As stormwater storage needs change or ponds and greenways erode, fill in or become overgrown, they may require reconstruction to ensure continued functionality. The City is conducting Watershed Studies that define where additional conveyance or storage capacity it needed to achieve flood mitigation goals, and engineers perform routine inspections of ponds and greenways to see if they are rapidly eroding.
Reconstructions are important to improve water quality, and make the storm sewer system more flood resilient.
When the City reconstructs a pond or greenway, the neighboring residents will be informed as part of the public information process. Often times, existing trees need to be removed in order to stabilize banks, modify the storage or flow capacity and create a maintenance access road. Installing maintenance access roads is standard and necessary procedure to ensure City staff and equipment can access the pond or greenway to perform preventative maintenance and make repairs.
- Once a project is programmed and budgeted, detailed design-level data is collected, including topographic survey, tree inventories and wetland delineations (where applicable)
- Computer models are updated to reflect current conditions and a conceptual design is developed to meet the goals of the project
- Public meetings are hosted to gather feedback on the conceptual designs, and understand community needs
- The design is refined and shared with the public
- The project is approved for bidding by the necessary Boards and Commissions—typically the Board of Public Works and Common Council
- The project is bid, awarded and constructed by a contractor
- The vegetation restoration work is usually completed by an ecological restoration contractor after construction is finished.
- The project’s primary goals can include: Flood storage, flood capacity, water quality benefits, or any combination thereof
- Designs include future maintenance access of the site, and any maintenance access needed for existing infrastructure
- Trees are kept wherever possible if they are healthy, desirable native species that support native wildlife and are well-suited for stormwater management
- Trees that are typically removed include invasive/aggressive/problematic tree species that outcompete native plant species, harm wildlife, spread disease, create hazards for people or property, exacerbate erosion or conveyance issues or otherwise compromise the ecological health of a site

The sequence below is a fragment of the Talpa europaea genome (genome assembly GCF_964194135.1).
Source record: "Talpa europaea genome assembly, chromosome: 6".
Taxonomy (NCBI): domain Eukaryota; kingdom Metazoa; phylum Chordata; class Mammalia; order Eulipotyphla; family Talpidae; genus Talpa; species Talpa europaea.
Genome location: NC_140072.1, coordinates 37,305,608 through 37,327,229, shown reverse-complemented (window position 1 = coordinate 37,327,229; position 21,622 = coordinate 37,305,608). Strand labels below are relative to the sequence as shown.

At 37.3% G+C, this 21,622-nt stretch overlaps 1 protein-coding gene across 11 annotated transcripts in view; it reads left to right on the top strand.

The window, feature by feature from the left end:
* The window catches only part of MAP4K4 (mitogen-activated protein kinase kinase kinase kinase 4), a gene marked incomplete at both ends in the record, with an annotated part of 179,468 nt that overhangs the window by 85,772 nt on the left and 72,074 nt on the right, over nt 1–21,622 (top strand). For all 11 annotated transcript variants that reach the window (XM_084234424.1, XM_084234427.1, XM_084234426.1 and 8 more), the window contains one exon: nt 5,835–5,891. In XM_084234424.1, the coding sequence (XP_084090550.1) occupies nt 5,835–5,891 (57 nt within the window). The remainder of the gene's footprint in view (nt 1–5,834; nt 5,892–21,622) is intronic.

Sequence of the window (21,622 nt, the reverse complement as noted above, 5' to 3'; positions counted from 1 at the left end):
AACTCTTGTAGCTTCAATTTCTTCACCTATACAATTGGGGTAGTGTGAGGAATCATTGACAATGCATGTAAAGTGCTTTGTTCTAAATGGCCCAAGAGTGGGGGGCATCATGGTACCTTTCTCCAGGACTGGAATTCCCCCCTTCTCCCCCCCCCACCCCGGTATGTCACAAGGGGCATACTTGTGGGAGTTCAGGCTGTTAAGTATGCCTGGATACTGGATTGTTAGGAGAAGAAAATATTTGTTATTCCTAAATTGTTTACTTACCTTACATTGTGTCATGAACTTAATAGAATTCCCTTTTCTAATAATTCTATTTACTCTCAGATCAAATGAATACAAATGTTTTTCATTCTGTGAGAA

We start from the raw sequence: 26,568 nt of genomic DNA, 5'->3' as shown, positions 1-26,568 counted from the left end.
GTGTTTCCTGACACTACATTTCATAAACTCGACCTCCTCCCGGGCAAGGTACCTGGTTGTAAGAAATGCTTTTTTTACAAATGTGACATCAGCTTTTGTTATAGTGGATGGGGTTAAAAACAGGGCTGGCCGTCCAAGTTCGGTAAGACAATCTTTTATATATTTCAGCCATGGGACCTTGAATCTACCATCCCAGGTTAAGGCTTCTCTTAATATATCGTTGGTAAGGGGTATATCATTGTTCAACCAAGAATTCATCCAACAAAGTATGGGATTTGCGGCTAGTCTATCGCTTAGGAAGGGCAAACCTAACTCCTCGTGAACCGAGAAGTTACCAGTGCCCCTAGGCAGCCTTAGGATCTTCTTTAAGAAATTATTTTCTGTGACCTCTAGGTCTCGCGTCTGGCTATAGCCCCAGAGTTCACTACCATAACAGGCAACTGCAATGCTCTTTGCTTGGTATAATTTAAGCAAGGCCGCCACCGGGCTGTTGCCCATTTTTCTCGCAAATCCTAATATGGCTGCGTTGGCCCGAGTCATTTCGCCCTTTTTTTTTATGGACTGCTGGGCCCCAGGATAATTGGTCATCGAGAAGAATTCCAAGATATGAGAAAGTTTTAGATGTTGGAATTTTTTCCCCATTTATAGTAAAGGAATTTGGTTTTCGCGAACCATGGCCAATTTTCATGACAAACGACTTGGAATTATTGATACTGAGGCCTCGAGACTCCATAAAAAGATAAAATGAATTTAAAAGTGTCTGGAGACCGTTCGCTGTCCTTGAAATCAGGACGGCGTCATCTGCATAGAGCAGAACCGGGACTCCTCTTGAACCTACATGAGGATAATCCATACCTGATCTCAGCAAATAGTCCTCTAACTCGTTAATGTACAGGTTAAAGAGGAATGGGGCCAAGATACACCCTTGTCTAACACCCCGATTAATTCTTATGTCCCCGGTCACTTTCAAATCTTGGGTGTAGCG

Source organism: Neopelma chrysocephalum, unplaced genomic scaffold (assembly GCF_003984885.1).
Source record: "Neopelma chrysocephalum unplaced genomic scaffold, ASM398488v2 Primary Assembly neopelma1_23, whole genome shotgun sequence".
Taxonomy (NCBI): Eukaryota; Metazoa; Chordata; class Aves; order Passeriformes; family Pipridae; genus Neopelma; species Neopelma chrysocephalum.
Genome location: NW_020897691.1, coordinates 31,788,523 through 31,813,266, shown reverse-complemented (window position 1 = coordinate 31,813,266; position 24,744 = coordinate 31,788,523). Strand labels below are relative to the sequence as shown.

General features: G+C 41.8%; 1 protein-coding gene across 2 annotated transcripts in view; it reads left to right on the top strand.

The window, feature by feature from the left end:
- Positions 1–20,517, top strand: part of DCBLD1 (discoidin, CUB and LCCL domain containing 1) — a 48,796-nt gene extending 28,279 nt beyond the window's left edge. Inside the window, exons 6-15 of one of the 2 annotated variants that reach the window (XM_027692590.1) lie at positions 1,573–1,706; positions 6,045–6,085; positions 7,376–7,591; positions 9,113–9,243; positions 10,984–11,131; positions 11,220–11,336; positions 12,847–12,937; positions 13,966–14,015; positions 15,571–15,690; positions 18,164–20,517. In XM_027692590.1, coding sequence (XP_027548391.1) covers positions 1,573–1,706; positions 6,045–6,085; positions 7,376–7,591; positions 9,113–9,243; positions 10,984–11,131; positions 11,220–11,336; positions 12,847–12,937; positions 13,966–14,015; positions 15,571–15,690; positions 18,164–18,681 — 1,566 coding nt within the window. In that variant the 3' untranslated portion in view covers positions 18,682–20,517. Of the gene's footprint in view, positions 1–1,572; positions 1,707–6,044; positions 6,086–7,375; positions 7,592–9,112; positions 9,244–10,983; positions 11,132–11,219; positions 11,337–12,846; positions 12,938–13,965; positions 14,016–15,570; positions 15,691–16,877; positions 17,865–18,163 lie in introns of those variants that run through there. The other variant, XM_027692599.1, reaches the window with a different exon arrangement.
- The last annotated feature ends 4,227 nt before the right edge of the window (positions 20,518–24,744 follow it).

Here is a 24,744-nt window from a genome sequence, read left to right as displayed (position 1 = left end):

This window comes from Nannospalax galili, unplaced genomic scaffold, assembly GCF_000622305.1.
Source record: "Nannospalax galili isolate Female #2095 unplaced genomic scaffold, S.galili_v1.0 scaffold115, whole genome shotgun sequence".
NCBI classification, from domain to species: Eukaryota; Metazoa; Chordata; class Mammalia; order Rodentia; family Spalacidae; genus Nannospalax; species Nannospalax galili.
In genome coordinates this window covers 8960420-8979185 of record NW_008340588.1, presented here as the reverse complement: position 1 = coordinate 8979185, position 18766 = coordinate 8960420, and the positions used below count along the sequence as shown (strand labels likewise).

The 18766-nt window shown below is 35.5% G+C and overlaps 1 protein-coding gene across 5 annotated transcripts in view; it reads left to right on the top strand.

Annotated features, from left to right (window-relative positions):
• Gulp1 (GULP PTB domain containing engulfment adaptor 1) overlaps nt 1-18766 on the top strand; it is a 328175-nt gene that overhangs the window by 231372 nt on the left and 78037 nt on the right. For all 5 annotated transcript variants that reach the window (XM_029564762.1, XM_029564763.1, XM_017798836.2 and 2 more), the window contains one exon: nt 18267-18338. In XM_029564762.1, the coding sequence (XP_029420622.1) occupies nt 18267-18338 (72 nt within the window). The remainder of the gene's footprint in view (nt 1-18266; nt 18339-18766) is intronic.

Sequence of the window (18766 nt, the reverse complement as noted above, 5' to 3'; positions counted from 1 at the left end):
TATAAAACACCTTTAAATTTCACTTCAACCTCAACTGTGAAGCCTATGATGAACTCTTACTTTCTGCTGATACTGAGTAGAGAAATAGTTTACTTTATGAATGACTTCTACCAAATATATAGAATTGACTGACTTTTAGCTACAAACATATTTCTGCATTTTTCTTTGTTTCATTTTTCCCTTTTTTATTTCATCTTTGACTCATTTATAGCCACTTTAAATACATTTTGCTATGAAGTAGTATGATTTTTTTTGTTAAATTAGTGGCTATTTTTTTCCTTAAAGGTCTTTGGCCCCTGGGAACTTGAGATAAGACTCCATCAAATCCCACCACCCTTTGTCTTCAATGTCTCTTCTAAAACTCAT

- Safety features are part of standard designs. An example of this is designing a “safety bench” around stormwater ponds with standing water. A safety bench is a gently sloped area that is created so there are is not a sudden drop off at the water’s edge. These benches are typically 15 ft wide and installed at a 10:1 slope to encourage wetland vegetation to grow. The tall, dense, wetland vegetation creates a barrier to prevent people and pets from swimming and playing in the stormwater ponds, which is not advised.
- Fencing is not installed around stormwater infrastructure. Fences make emergency access more challenging in an event that a rescue would need to occur. They are also more difficult to work around for maintenance such as mowing.
Modifications to Vegetation and Screening
If you live adjacent to, or across from stormwater land, you may desire to keep the existing vegetation because it provides screening from neighbors or a street, or because you enjoy using it in the current state.
The City manages public land based on the policies, procedures, missions and values of the City. As such, stormwater land may be reconstructed for a public purpose. When this occurs the views and uses from adjacent properties may change.
If the reconstruction project is for a pond or greenway, Engineering will typically restore these areas with species native to the areas historic savannas, prairies and wetlands. If the change of screening is a concern, private property owners are encouraged to plant vegetation on their property to address screening concerns.
Learn more about the overall reconstruction process in our Streets and Paths section of the Engineering Division website.
Please visit our Ecological Restoration in Stormwater Ponds and Greenways StoryMap for a brief overview in the history, objectives, management strategies and renewed approach to improve ecological biodiversity through our pond and greenway reconstruction process.